Nick talks about getting an edge. When Bashir asks him, “If people have it in their interest for a stock to go down, can’t they just do stuff to make it go down?

Nick acknowledges, “When I was working at a hedge fund, we‘d leak word about a stock, sow a rumor or buy a huge position just to get the market to move…But it‘s a short window. The market catches on.” In the short window, some people make a lot of money.

Usman Ally as Bashir and Justin Kirk as Nick, photo Joan Marcus.

So, here we go with Bashir on an Apple. (Nick is not allowed to use the computer). Bashir tells him he has heard that Lashkar-e-Jhangvi ” the violent Pakistani group that killed journalist Daniel Pearl – plans an attack on the minister of water, whose companies have an interest in water privatization. (Nick hears the murmurs of American drones keeping track of Lashkar.) Nick tells Bashir how to short those companies. They go on line to make the trades.

Then Nick and Bashir hunker down to watch the news wire. Lashkar strikes, the minister is killed along with hundreds of others at his daughter‘s wedding. The two are jubilant. The stocks tank, they buy shares to cover the shorts, and ten minutes later, the ministers‘ powerful friends, who had stock in the companies, protect their investments by forcing the exchange to close. Nick makes $700,000 for his captors.

Shorts are key,” says Nick. “It‘s like an invisible hand.” That of course is Adam Smith‘s meme, the invisible hand that moves the market. Except sometimes it‘s not quite invisible. Prices can be manipulated. Nothing like a well-placed rumor – or a bomb. That predatory U.S. market device will become a murderous tool for the Islamist militants.

Bashir is learning. He declares, “Pakistanis had any sense in their brains, they‘d be tieing the rupee to a basket.” Nick says, “A what?” Bashir, “Basket of currencies.” Seems he downloaded to his iphone Nick‘s Princeton senior thesis on Bretton Woods, which established U.S. domination over the world‘s currencies valued in gold. They get into a debate; Nick says the currency system is a good thing that benefits the world. Bashir refutes that.

Usman Ally as Bashir and Jameal Ali as Dar, photo Joan Marcus.

After three months (and a failed attempt at escape), Nick thinks they‘ve made $7 million. But funny things are happening. Some of the money appears to be missing. Has big-money corruption tainted the militants? It may drive a wedge between them. Bashir and Dar are concerned.

Nick‘s captors are not naive. The Imam wonders why Bin Laden was found in a town which was controlled by the military, by General Musharraf. He wonders, “Think about it. The United States had been pouring billions of dollars into the country to find him. For ten years. Billions. Would you give up the very reason all of that money is coming into the country?…And now that he‘s dead? Not even half the money is coming in.”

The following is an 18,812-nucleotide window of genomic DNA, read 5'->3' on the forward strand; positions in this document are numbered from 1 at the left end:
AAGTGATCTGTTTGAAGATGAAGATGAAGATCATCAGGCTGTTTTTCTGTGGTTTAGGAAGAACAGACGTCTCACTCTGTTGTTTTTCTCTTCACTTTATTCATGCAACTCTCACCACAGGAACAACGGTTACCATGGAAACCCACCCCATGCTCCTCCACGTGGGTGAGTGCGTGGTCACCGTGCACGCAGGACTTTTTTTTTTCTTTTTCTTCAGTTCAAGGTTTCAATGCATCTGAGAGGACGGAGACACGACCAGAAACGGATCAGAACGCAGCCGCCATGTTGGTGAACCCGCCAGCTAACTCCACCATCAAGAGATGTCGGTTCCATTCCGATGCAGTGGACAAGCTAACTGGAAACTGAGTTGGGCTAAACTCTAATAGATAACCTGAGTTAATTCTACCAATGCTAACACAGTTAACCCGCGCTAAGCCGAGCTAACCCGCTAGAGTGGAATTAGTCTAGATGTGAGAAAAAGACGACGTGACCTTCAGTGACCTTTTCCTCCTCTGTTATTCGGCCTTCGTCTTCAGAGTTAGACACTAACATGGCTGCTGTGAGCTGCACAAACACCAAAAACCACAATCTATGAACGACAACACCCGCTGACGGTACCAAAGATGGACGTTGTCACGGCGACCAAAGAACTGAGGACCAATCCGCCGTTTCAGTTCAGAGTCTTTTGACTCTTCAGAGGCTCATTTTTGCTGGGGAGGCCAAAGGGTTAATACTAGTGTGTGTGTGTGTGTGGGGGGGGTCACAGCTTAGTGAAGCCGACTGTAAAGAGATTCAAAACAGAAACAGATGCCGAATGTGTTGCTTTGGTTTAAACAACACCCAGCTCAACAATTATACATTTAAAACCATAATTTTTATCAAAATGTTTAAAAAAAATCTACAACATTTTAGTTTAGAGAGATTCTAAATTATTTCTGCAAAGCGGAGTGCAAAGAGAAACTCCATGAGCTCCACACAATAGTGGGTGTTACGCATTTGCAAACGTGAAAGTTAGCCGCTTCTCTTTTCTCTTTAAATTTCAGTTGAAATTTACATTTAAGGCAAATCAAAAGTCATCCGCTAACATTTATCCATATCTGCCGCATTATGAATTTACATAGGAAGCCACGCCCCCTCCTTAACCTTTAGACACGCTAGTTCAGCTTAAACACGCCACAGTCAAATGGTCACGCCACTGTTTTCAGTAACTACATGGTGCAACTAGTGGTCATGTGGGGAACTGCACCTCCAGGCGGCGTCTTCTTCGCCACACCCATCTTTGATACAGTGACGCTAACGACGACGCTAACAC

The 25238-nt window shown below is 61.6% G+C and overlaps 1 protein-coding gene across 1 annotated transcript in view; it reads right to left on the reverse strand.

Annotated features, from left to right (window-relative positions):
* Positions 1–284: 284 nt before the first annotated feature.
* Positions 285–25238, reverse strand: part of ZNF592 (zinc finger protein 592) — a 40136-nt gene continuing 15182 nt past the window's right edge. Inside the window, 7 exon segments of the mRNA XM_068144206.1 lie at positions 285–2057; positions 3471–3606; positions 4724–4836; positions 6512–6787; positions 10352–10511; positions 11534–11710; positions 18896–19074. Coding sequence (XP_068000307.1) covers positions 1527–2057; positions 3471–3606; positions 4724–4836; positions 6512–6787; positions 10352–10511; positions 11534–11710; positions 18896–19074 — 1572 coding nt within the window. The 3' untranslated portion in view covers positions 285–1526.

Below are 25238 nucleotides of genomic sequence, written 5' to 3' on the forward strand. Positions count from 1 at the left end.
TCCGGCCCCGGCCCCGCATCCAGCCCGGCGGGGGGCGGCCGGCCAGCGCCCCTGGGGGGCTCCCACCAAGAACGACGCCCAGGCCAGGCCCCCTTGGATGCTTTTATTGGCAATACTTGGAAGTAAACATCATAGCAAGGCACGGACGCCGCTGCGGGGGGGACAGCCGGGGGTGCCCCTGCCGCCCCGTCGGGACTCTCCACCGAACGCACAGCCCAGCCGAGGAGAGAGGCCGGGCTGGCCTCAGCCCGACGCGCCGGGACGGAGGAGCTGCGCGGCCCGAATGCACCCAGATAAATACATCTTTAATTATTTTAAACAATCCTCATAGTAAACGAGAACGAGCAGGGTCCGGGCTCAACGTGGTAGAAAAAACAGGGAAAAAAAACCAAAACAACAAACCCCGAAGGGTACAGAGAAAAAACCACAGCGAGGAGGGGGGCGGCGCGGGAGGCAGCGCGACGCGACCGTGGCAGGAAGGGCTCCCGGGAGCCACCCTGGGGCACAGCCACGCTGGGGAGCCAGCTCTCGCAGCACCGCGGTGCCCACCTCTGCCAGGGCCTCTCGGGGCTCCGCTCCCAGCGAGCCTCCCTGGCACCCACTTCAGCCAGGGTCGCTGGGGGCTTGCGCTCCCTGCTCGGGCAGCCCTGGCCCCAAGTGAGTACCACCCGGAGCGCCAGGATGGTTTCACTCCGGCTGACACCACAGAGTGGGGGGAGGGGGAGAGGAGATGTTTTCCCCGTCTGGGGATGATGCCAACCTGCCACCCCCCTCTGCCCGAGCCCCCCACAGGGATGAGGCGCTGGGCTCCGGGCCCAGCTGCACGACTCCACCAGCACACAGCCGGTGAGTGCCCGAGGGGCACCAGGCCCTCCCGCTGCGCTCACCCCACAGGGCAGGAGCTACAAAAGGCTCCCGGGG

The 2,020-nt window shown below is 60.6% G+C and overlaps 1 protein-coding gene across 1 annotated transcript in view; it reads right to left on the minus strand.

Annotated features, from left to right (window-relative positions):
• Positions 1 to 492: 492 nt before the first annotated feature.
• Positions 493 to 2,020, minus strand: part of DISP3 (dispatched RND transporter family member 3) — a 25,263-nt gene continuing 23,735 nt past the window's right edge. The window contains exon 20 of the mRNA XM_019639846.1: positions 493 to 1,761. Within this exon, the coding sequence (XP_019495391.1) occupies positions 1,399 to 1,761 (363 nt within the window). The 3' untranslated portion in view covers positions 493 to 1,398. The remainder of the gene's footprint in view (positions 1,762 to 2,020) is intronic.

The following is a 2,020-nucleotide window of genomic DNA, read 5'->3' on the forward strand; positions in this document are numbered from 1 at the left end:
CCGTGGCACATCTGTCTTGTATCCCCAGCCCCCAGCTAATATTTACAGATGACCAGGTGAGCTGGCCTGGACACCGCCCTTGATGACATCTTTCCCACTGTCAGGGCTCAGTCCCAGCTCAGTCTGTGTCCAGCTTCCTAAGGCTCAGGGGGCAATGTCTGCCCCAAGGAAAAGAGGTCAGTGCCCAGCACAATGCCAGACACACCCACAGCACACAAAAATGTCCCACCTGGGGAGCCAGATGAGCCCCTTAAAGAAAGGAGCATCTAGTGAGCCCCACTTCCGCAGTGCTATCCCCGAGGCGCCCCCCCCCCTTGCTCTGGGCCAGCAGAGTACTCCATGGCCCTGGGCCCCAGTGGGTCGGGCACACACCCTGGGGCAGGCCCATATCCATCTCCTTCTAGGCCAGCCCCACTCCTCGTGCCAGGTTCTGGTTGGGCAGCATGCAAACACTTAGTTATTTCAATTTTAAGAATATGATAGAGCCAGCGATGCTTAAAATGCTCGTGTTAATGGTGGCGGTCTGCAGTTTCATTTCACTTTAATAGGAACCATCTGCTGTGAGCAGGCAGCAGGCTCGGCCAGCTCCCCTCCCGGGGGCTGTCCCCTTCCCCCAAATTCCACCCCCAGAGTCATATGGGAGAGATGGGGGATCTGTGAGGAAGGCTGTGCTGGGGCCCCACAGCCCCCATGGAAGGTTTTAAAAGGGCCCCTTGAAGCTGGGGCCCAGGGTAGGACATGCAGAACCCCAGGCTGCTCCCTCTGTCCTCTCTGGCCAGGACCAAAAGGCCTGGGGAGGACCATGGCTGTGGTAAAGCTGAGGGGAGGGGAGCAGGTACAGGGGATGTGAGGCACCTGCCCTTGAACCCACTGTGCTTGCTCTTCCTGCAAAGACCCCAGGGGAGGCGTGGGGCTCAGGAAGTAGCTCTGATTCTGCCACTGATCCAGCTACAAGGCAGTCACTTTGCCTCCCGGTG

Bashir has come to see the American as his mentor. He jokes it is the reverse of the Stockholm syndrome. You feel that he gets a high from making money, like those on Wall Street.

Following what Nick taught him about manipulating the market, Bashir pulls off an operation that combines Islamist and market terrorism. a final big trade for which he assures the Pakistani currency will tank.   I won’t give away the story of how he does it.

Usman Ally as Bashir and Justin Kirk as Nick, standing behind him, photo Joan Marcus.

The militant will use what the Citibanker taught him to finance his jihad.

Ayad Akhtar‘s play is a financial thriller of the sort you never expect to see on a New York stage. Akhtar won a Pulitzer Prize last year for “Disgraced,” about ethnic prejudice among liberal New Yorkers. But it‘s nowhere near as good or as interesting as this play, which posits, “What if the enemies of America used the Western financial system to bring it down?”

Director Ken Rus Schmoll makes the militants angry, passionate and quite reasonable in their beliefs. I wondered only at the argumentative tone Nick sometimes took; I would have assumed that a kidnapped banker would be terrified and meek. But for the sake of the drama, there has to be push between him and Bashir.

Islamic militants‘ use of the West‘s trading market as a weapon has been suggested before. There was some evidence after 9/11 that airline stocks had been shorted before the attack. That was never seriously investigated. Perhaps it provoked Akhtar to write this play.

“The Invisible Hand.”  Written by Ayad Akhtar, directed by Ken Rus Schmoll. New York Theatre Workshop 79 East Fourth Street, New York City. (212) 279–4200. Tickets $35 to $75. Running time 2 hours. Opened Dec 8, 2014; closes Jan 4, 2015. 12/15/14.